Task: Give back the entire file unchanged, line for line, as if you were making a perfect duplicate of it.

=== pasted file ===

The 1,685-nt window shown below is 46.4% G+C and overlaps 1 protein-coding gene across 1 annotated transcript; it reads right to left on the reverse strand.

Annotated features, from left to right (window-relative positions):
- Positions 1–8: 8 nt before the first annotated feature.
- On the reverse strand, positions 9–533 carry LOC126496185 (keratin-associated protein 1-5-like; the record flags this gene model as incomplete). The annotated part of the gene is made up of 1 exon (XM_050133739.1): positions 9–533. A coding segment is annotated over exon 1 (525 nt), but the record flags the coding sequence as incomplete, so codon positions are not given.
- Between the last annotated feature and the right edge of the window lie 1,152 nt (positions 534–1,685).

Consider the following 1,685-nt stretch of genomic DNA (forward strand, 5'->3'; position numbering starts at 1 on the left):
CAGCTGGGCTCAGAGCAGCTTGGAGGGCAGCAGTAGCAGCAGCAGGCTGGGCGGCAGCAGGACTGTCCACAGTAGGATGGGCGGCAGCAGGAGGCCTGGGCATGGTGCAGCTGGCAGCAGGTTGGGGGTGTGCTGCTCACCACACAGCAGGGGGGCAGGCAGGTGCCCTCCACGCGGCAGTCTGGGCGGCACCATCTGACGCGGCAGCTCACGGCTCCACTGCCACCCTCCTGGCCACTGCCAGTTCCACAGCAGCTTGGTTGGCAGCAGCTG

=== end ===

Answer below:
The 1,685-nt window shown below is 46.4% G+C and overlaps 1 protein-coding gene across 1 annotated transcript; it reads right to left on the reverse strand.

Annotated features, from left to right (window-relative positions):
- Positions 1–8: 8 nt before the first annotated feature.
- On the reverse strand, positions 9–533 carry LOC126496185 (keratin-associated protein 1-5-like; the record flags this gene model as incomplete). The annotated part of the gene is made up of 1 exon (XM_050133739.1): positions 9–533. A coding segment is annotated over exon 1 (525 nt), but the record flags the coding sequence as incomplete, so codon positions are not given.
- Between the last annotated feature and the right edge of the window lie 1,152 nt (positions 534–1,685).

Consider the following 1,685-nt stretch of genomic DNA (forward strand, 5'->3'; position numbering starts at 1 on the left):
CAGCTGGGCTCAGAGCAGCTTGGAGGGCAGCAGTAGCAGCAGCAGGCTGGGCGGCAGCAGGACTGTCCACAGTAGGATGGGCGGCAGCAGGAGGCCTGGGCATGGTGCAGCTGGCAGCAGGTTGGGGGTGTGCTGCTCACCACACAGCAGGGGGGCAGGCAGGTGCCCTCCACGCGGCAGTCTGGGCGGCACCATCTGACGCGGCAGCTCACGGCTCCACTGCCACCCTCCTGGCCACTGCCAGTTCCACAGCAGCTTGGTTGGCAGCAGCTG